“You see yourself descending
From the building to the ground
And you watch the sky receding
And you spin to see the traffic
Rising up and it’s so quiet
Then you wake”–Adam Duritz
I went to an IMax theater in Boston last week and saw a docu-film in 3-D about South Pacific sea life. An enormous Sea Turtle crunched coral onscreen like rock candy. The narrator said this about the Turtle: “She lives her life as a nomad; a hungry nomad avoiding crowds.”
It was overall a forgettable but visually stunning film. Alas; vacations end, and Thursday the car pulled into my neighborhood with its terrified trees lining the roadside, (disfigured by the tree cutting crews because they dared grow near power lines.) I thought of the far away turtle, of course, upon returning to my neighborhood trees. The trees here are frightened apostrophes that shrink back from the wires, hungry for an adequate mix of light, water and space in which to REACH but yeah they’re encroached upon. Certainly, if they could avoid crowds, they would.
Meta-thinking. It’s what I do. Meta cognition. We’ll call it the “art of asking why and attempting to look beyond what you see on the surface.” Here’s an analogy: the techie term ‘meta tag’ is a code about data that describes data. Some people call “meta thinking:” thinking about thinking. I call meta thinking Brain Plumage. Well, deliver me in the belly of a black-winged bird.
My brain is a strange bird. But most people ARE strange birds. “Invisible” thought processes are in essence plumage (imagine the layer of feathers that cover a bird). The patterns, colors, and arrangements of these thoughts vary from person to person. I Think some people don’t think at all. These tendencies to forget to think, to think only within the reins of what you Have to think, and like me- to OVERthink, differ from person to person. Like feathers. And like the birds, brain plumage varies with age, sexes, and season. Within species there can be different color ‘morphs.’
I do think about everything. In fact, maybe it’s Aspergers, maybe it isn’t a part of my Aspergers, but my brain tells me everything I do before I do it. If I get lax I backfire. Here’s an example. Sometimes I sip a drink (coffee, water, etc.) and if the internal command isn’t saying SWALLOW, I simply forget. It’s true, because at least once a day I realize I’ve got liquid sloshing around in my mouth from a sip I took minutes ago. I had simply forgotten to think about swallowing. Ever happen to you? It’s happened to me my whole life. Told you I’m a strange bird…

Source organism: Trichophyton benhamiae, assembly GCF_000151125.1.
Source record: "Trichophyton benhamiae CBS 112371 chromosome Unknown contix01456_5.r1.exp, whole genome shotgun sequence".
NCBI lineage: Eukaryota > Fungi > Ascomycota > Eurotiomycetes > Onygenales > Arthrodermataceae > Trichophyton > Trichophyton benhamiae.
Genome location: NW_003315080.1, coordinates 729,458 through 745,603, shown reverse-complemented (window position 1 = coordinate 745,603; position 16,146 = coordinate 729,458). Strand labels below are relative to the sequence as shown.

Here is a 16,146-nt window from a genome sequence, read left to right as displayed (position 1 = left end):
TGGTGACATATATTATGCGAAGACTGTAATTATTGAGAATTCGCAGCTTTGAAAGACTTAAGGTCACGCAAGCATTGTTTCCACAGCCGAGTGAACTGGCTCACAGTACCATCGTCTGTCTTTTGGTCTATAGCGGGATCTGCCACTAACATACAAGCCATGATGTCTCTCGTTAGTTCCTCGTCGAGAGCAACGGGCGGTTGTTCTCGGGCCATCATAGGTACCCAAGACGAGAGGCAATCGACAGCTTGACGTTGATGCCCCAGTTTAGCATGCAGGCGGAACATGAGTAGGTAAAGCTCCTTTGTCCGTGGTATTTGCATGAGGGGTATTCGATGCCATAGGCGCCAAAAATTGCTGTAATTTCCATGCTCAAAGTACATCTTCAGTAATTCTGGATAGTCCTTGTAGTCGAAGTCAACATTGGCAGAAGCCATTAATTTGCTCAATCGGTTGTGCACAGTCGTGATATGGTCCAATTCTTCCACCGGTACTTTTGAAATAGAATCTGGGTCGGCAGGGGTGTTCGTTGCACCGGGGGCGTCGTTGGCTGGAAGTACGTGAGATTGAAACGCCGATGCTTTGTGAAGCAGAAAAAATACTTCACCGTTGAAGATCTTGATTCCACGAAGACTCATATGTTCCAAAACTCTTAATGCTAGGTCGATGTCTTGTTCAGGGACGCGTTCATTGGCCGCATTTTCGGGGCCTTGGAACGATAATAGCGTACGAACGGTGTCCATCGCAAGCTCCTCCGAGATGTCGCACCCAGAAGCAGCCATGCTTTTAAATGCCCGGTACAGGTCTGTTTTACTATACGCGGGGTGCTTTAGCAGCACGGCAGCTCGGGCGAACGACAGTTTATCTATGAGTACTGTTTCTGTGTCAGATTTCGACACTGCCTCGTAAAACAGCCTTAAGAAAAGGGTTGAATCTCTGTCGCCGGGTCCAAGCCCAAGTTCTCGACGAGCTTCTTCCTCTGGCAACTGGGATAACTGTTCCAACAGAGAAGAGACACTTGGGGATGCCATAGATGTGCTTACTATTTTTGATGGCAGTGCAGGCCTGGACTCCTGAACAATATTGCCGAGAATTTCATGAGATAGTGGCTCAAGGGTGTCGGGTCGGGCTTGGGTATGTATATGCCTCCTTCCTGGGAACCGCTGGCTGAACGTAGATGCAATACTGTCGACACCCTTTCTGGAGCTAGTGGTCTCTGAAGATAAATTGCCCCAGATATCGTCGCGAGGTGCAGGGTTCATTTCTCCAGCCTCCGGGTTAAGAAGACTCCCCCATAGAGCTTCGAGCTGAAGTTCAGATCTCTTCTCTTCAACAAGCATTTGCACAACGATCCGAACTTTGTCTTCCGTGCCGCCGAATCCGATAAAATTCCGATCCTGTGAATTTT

What would my brain plumage look anyway, like if I were to paint it? I’d like to try. I’m going to attempt this, but the project is going to take me awhile. I’ll no doubt metathink it, you see.
. . . a little red-winged bird, shining like a burning bush, singing like a scripture verse, everything is holy now – Third Sunday in Advent
I’m not religious per se, I AM spiritual and I like the sing and ring of that little sentence. I mentioned earlier that thought processes are invisible; so how can I paint my very own brain plumage? Oh I can answer that easily. The painting would be in part Imagination, of course! But also I am aware on some intuitive level that brain plumage isn’t invisible if you really look.
I’m going to compare this to computers again because the brain really is some wacky Goldberg machine ride and pc analogies seem to fit. That said, even animals can’t see wireless networks; even though they do see infrared and humans do not. Luis Hernan has given us a vision of what it might be like to SEE wireless networks.
(SEE PHOTO GALLERY)
L. Hernan, a PhD student at the Newcastle University, UK, maps wireless signals in a room using what he calls the Kirlian Device. He translates the signals into color. The strongest signals are converted to red, the weakest to blue. “I call the images ‘specters’ because wireless networks remind me of ghosts,” Hernan said. “They are there but you can’t see them with the human eye.”
Interesting, isn’t it? Would brain “plumage” look similar? I THINK it would…
Does brain plumage moult, according to season? Would my brain feathers change into a dimorphism of albinism (lack of color) when I’m ill? Would my metathinking brain wear vibrant colors during a listen of my favorite music?
When I think of heaven
Deliver me in a black-winged bird
I think of dying
Lay me down in a field of flame and heather
Render up my body into the burning heart of God
In the belly of a black-winged bird—Adam Duritz
Supposedly, the pine tree holds the longest genome ever sequenced.
Loblolly Pine Trees are lovely.
Say that 15 times fast. For more on the beautiful invisibility of wireless networks, like this blog then click here: http://www.iflscience.com/technology/invisible-beauty-wireless-networks
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